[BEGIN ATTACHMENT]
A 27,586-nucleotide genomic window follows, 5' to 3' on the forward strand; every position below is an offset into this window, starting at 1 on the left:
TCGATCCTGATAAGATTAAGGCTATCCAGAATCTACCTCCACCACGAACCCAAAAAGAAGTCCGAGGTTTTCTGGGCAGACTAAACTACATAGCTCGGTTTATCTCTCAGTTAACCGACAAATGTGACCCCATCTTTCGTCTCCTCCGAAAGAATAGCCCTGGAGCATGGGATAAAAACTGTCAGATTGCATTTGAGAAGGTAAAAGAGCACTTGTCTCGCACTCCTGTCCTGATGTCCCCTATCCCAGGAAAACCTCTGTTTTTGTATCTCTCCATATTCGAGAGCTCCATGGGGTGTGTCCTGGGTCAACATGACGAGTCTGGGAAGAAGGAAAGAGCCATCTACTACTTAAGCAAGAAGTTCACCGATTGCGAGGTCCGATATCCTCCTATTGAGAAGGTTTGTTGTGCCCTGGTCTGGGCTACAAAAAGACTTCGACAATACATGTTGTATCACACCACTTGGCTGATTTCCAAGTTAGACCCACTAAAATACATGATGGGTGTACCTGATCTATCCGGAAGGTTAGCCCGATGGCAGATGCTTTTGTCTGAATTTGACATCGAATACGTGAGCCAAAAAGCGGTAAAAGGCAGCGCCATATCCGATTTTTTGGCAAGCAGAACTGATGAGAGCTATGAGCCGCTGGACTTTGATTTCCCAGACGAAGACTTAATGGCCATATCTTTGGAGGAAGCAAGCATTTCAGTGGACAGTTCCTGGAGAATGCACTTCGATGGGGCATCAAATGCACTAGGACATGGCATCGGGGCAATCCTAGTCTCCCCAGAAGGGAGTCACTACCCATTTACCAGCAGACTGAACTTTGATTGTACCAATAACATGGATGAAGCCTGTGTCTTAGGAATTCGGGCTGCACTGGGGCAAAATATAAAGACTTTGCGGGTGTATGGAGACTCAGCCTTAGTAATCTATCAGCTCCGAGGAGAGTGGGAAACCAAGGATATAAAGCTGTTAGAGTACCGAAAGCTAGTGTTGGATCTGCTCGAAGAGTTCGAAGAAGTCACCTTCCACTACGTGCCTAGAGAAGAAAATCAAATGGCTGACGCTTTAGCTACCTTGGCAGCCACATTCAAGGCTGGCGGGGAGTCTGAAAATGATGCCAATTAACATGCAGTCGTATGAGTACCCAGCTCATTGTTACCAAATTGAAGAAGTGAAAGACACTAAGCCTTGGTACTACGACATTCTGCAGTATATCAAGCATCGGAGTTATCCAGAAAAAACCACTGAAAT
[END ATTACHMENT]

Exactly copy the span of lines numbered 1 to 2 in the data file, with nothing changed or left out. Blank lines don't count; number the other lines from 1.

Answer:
A 27,586-nucleotide genomic window follows, 5' to 3' on the forward strand; every position below is an offset into this window, starting at 1 on the left:
TCGATCCTGATAAGATTAAGGCTATCCAGAATCTACCTCCACCACGAACCCAAAAAGAAGTCCGAGGTTTTCTGGGCAGACTAAACTACATAGCTCGGTTTATCTCTCAGTTAACCGACAAATGTGACCCCATCTTTCGTCTCCTCCGAAAGAATAGCCCTGGAGCATGGGATAAAAACTGTCAGATTGCATTTGAGAAGGTAAAAGAGCACTTGTCTCGCACTCCTGTCCTGATGTCCCCTATCCCAGGAAAACCTCTGTTTTTGTATCTCTCCATATTCGAGAGCTCCATGGGGTGTGTCCTGGGTCAACATGACGAGTCTGGGAAGAAGGAAAGAGCCATCTACTACTTAAGCAAGAAGTTCACCGATTGCGAGGTCCGATATCCTCCTATTGAGAAGGTTTGTTGTGCCCTGGTCTGGGCTACAAAAAGACTTCGACAATACATGTTGTATCACACCACTTGGCTGATTTCCAAGTTAGACCCACTAAAATACATGATGGGTGTACCTGATCTATCCGGAAGGTTAGCCCGATGGCAGATGCTTTTGTCTGAATTTGACATCGAATACGTGAGCCAAAAAGCGGTAAAAGGCAGCGCCATATCCGATTTTTTGGCAAGCAGAACTGATGAGAGCTATGAGCCGCTGGACTTTGATTTCCCAGACGAAGACTTAATGGCCATATCTTTGGAGGAAGCAAGCATTTCAGTGGACAGTTCCTGGAGAATGCACTTCGATGGGGCATCAAATGCACTAGGACATGGCATCGGGGCAATCCTAGTCTCCCCAGAAGGGAGTCACTACCCATTTACCAGCAGACTGAACTTTGATTGTACCAATAACATGGATGAAGCCTGTGTCTTAGGAATTCGGGCTGCACTGGGGCAAAATATAAAGACTTTGCGGGTGTATGGAGACTCAGCCTTAGTAATCTATCAGCTCCGAGGAGAGTGGGAAACCAAGGATATAAAGCTGTTAGAGTACCGAAAGCTAGTGTTGGATCTGCTCGAAGAGTTCGAAGAAGTCACCTTCCACTACGTGCCTAGAGAAGAAAATCAAATGGCTGACGCTTTAGCTACCTTGGCAGCCACATTCAAGGCTGGCGGGGAGTCTGAAAATGATGCCAATTAACATGCAGTCGTATGAGTACCCAGCTCATTGTTACCAAATTGAAGAAGTGAAAGACACTAAGCCTTGGTACTACGACATTCTGCAGTATATCAAGCATCGGAGTTATCCAGAAAAAACCACTGAAAT